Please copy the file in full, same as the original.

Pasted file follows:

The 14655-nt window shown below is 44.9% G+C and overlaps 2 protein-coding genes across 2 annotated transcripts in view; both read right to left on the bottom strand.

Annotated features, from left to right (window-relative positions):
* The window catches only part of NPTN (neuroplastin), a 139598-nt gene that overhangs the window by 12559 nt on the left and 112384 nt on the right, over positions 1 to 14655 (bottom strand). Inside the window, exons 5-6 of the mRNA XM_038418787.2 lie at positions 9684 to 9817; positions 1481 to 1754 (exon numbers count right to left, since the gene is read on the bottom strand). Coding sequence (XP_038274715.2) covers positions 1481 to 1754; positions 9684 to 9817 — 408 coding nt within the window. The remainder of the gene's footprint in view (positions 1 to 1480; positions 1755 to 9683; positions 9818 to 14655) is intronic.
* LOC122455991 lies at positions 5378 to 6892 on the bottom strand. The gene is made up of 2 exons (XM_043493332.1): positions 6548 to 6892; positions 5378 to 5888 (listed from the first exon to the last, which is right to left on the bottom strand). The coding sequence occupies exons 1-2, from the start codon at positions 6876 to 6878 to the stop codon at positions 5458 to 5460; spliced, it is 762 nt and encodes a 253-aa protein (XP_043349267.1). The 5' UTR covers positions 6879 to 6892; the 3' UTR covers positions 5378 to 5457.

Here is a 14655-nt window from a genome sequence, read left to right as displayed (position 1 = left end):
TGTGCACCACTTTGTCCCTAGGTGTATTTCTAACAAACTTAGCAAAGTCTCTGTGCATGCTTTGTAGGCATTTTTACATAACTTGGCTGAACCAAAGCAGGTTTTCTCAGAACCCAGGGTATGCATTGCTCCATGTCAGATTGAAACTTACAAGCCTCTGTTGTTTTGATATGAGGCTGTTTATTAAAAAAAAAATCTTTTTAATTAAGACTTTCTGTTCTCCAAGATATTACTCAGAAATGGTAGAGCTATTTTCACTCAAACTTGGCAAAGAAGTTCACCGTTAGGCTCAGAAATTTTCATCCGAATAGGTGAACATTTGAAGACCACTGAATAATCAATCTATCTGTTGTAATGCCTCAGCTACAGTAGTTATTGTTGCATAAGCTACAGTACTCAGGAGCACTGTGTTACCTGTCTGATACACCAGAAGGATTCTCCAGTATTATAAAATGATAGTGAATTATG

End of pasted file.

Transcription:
The 14655-nt window shown below is 44.9% G+C and overlaps 2 protein-coding genes across 2 annotated transcripts in view; both read right to left on the bottom strand.

Annotated features, from left to right (window-relative positions):
* The window catches only part of NPTN (neuroplastin), a 139598-nt gene that overhangs the window by 12559 nt on the left and 112384 nt on the right, over positions 1 to 14655 (bottom strand). Inside the window, exons 5-6 of the mRNA XM_038418787.2 lie at positions 9684 to 9817; positions 1481 to 1754 (exon numbers count right to left, since the gene is read on the bottom strand). Coding sequence (XP_038274715.2) covers positions 1481 to 1754; positions 9684 to 9817 — 408 coding nt within the window. The remainder of the gene's footprint in view (positions 1 to 1480; positions 1755 to 9683; positions 9818 to 14655) is intronic.
* LOC122455991 lies at positions 5378 to 6892 on the bottom strand. The gene is made up of 2 exons (XM_043493332.1): positions 6548 to 6892; positions 5378 to 5888 (listed from the first exon to the last, which is right to left on the bottom strand). The coding sequence occupies exons 1-2, from the start codon at positions 6876 to 6878 to the stop codon at positions 5458 to 5460; spliced, it is 762 nt and encodes a 253-aa protein (XP_043349267.1). The 5' UTR covers positions 6879 to 6892; the 3' UTR covers positions 5378 to 5457.

Here is a 14655-nt window from a genome sequence, read left to right as displayed (position 1 = left end):
TGTGCACCACTTTGTCCCTAGGTGTATTTCTAACAAACTTAGCAAAGTCTCTGTGCATGCTTTGTAGGCATTTTTACATAACTTGGCTGAACCAAAGCAGGTTTTCTCAGAACCCAGGGTATGCATTGCTCCATGTCAGATTGAAACTTACAAGCCTCTGTTGTTTTGATATGAGGCTGTTTATTAAAAAAAAAATCTTTTTAATTAAGACTTTCTGTTCTCCAAGATATTACTCAGAAATGGTAGAGCTATTTTCACTCAAACTTGGCAAAGAAGTTCACCGTTAGGCTCAGAAATTTTCATCCGAATAGGTGAACATTTGAAGACCACTGAATAATCAATCTATCTGTTGTAATGCCTCAGCTACAGTAGTTATTGTTGCATAAGCTACAGTACTCAGGAGCACTGTGTTACCTGTCTGATACACCAGAAGGATTCTCCAGTATTATAAAATGATAGTGAATTATG